“Everything seems to be increasingly artificial, denatured, and falsified”
René Guénon (1886-1951) was a Sufi philosopher and important 20th century critic of Western industrial capitalist civilization.
Because his primary interest was metaphysics rather than ideology, Guénon is sometimes regarded as apolitical.
But there is a strong organic radical dimension to his thought. In his early life he was heavily influenced by the anarcho-Sufi Swedish artist Ivan Aguéli (1) and by Gérard Encausse, part of an alternative spiritual scene embracing feminism, homeopathy, anarchism and animal rights. (2)
Guénon’s own traditionalist or perennialist philosophy was an appreciation of the age-old and timeless universal human wisdom at the esoteric core of all the world’s major religions.
He abandoned his native France to spend the rest of his life in Egypt, with the new name of Abd al-Wâhid Yahyâ, and condemned all nationalism as “essentially opposed to the traditional outlook”. (3)
Like his friend Ananda Coomaraswamy, Guénon was appalled by Western imperialism and the way in which it everywhere imposed its exploitative, productivist, industrial way of life.
In 1927’s The Crisis of the Modern World, he described the concept of “civilization” as a pretext designed to fool the public, “mere moralistic hypocrisy, serving as a mask for designs of conquest or economic ambitions”. (4)
He poured scorn on the idea that capitalist powers like Britain or France were “improving” the lives of indigenous peoples by colonising them.
He wrote: “It is really an extraordinary epoch in which so many men can be made to believe that a people is being given happiness by being reduced to subjection, by being robbed of all that is most precious to it, that is to say of its own civilization, by being forced to adopt manners and institutions that were made for a different race, and by being constrained to the most distasteful kinds of work, in order to make it acquire things for which it has not the slightest use”. (5)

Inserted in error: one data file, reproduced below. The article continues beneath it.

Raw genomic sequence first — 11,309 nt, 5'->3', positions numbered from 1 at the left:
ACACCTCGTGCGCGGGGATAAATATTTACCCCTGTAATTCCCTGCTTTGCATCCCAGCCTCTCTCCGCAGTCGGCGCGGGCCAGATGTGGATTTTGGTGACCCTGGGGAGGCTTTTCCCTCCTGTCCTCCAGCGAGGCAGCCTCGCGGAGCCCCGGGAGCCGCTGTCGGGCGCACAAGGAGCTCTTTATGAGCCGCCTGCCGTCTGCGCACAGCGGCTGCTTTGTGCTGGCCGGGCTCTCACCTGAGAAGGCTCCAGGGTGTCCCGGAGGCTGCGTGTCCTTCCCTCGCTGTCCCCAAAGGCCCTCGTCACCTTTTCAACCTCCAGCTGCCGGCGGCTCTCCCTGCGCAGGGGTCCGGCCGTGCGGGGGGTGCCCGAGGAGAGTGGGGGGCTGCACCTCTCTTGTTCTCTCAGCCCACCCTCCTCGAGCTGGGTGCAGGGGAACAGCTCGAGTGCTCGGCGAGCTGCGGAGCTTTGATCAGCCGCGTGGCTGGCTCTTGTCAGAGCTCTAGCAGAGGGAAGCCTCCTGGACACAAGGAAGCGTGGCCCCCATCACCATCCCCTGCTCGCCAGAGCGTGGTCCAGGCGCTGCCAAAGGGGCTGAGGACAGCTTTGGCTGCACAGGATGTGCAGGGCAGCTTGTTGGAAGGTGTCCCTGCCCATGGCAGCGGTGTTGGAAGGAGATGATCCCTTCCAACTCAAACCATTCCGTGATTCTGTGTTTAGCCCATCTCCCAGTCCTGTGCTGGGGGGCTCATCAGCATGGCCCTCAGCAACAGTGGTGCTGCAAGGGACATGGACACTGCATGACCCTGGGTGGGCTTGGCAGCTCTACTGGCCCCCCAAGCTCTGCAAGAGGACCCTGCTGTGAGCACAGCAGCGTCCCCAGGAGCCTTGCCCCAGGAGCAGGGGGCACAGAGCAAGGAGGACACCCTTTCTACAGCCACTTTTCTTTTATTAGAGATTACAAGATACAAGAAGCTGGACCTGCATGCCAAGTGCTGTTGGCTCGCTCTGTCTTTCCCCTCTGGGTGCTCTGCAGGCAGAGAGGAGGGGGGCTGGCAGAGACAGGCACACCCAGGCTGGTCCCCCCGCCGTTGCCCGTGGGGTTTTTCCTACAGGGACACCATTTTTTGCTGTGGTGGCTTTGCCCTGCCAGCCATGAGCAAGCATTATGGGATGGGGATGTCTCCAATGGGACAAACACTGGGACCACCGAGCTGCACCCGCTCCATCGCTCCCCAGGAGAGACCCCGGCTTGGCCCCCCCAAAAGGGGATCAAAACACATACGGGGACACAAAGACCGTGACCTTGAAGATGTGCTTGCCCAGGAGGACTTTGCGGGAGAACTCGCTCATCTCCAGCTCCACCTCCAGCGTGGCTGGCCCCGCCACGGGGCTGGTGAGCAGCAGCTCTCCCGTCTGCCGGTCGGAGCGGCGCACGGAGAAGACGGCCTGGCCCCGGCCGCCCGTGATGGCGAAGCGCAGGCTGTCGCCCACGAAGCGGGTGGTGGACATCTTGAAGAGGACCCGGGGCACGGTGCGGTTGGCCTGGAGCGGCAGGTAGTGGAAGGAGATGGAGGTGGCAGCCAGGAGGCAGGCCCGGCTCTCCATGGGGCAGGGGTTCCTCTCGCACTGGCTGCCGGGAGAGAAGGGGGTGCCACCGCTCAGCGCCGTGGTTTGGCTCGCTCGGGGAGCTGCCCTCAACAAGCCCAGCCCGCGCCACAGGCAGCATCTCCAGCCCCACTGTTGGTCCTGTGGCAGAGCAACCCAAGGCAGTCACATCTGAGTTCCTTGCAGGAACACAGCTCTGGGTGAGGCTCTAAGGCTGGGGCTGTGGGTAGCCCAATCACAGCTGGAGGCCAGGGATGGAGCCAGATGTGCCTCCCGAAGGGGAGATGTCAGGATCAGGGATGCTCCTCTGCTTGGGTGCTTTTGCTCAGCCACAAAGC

For Guénon, the whole Western idea of work, the idea that people should be made to spend their lives producing goods and profit, was abhorrent.
He wrote: “The modern West cannot tolerate that men should prefer to work less and be content to live on little; as it is only quantity that counts, and as everything that escapes the senses is held to be non-existent, it is taken for granted that anyone who is not in a state of agitation and who does not produce much in a material way must be ‘lazy’”. (6)
Guénon saw capitalist modernity as a hideous affront to everything that was traditionally important to human beings. It promoted objects above people, quantity above quality, money above life.
In 1924 he wrote in East and West: “Modern civilization suffers from a lack of principles, and it suffers from it in every domain. By a monstrous anomaly, it is, alone, among the others, a civilization without principles, or with only negative ones, which amounts to the same thing. It is as if an organism with its head cut off went on living a life that was at the same time intense and disordered”. (7)
Inseparable from the insanity of this foul Western civilization was the industrialism with which it expanded and imposed its power.
He observed: “What the modern world has striven after with all its strength, even when it has claimed in its own way to pursue science, is really nothing other than the development of industry and machinery; and in thus seeking to dominate matter and bend it to their service, men have only succeeded in becoming its slaves”. (8)
Twenty years before Guy Debord wrote The Society of the Spectacle, Guénon identified modern Western society in 1945 as one in which “everything seems to be increasingly artificial, denatured, and falsified”. (9)